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How to Work a Room: The Ultimate Guide to Savvy Socializing in Person and Online Paperback – December 5, 2000


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Editorial Reviews

Review

“When it comes to connecting with others, some of us are naturals. But those who aren’t -- thank heaven for Susan RoAne . . . If you want to learn how to enter a room and build a network of people you can help and who can help you, read this book.” (Daniel H. Pink, New York Times bestselling author of Drive and To Sell Is Human)

“I read this book 25 years ago and it helped me tremendously. The updated version makes it more relevant and useful than ever . . . I can’t imagine trying to navigate successfully in the business world today without this amazing tool. ” (Larry Winget, television personality and five-time bestselling author of Grow A Pair: How To Stop Being A Victim and Take Back Your Life, Your Business and Your Sanity)

“Walking into a roomful of strangers? Pleasant? Productive? Profitable? Fun? From tradeshow suites to virtual ‘rooms,’ RoAne promises a lot--and delivers even more! There’s no more critical skill in today’s marketplace than becoming the connected communicator. Highly recommended.” (Dianna Booher, author of Creating Personal Presence and Communicate With Confidence)

About the Author

Susan RoAne is an in-demand professional speaker and the bestselling author of seven books. The self-described Mingling Maven®, RoAne has been featured in the Wall Street Journal, USA Today, the New York Times, Cosmopolitan and the Financial Times and on CNN, CBSNews.com and businessweek.com. She lives in the San Francisco area.

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Product Details

  • Paperback: 250 pages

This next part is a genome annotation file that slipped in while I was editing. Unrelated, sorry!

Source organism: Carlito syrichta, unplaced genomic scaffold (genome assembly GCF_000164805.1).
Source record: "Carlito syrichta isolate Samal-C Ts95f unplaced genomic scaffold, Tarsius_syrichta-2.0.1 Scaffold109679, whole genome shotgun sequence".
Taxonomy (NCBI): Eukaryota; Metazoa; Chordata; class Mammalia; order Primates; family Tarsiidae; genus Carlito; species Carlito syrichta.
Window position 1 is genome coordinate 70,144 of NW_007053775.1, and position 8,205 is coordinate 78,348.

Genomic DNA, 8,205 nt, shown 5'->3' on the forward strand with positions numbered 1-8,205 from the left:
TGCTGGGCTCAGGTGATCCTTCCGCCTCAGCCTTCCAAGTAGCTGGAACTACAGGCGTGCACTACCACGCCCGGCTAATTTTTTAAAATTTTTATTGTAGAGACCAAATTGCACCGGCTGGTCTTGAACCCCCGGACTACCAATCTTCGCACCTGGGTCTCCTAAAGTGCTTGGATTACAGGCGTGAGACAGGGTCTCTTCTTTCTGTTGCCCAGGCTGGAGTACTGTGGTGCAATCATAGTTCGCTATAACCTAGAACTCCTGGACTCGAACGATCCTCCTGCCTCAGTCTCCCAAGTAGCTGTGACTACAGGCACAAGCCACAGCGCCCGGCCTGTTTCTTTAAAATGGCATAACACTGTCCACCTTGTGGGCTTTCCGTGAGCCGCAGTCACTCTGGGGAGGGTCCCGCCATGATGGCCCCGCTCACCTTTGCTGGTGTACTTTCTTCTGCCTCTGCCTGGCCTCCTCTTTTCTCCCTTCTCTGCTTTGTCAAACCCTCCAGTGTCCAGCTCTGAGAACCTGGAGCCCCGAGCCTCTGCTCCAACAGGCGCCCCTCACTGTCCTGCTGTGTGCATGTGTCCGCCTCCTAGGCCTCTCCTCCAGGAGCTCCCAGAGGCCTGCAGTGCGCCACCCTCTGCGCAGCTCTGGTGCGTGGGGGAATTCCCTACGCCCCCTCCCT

• Publisher: HarperPB; Revised edition (December 5, 2000)
  • Language: English
  • ISBN-10: 0060957859
  • ISBN-13: 978-0060957858
  • Product Dimensions: 8.1 x 5.3 x 0.7 inches
  • Shipping Weight: 7.8 ounces
  • Average Customer Review: 3.2 out of 5 stars  See all reviews (31 customer reviews)
  • Amazon Best Sellers Rank: #1,870,602 in Books (See Top 100 in Books)

More About the Author

Susan RoAne leads a double life as a bestselling author and a sought-after keynote speaker Known as "The Mingling Maven'," she gives her multi-generational audiences the required tools, techniques and strategies they need to connect and communicate in today's global business world. Her practical, informative, and interactive presentations are known for what The San Francisco Chronicle calls her 'dynamite sense of humor.'
She received her Master's Degree from San Francisco State University and her Bachelors in English from the University of Illinois Champaign-Urbana, where she was honored at 'Authors Come Home'. She still considers herself one of the Fighting Ilini! A former teacher, Susan now lectures for major corporations and conventions and at major universities such as Yale, Wharton, University of Chicago, University of Texas Law School and will return as guest faculty for the eighth time for NYU's Summer Publishing Institute.
Because of her groundbreaking best-seller, How to Work a Room', Susan is considered the undisputed and original networking and conversation expert. She has sold over a million books worldwide and has launched an industry that she continues to create and shape in the 21st Century. Her forthcoming book, Face To Face: How To Reclaim the Personal Touch in a Digital World will be published October, 2008, by Fireside Books.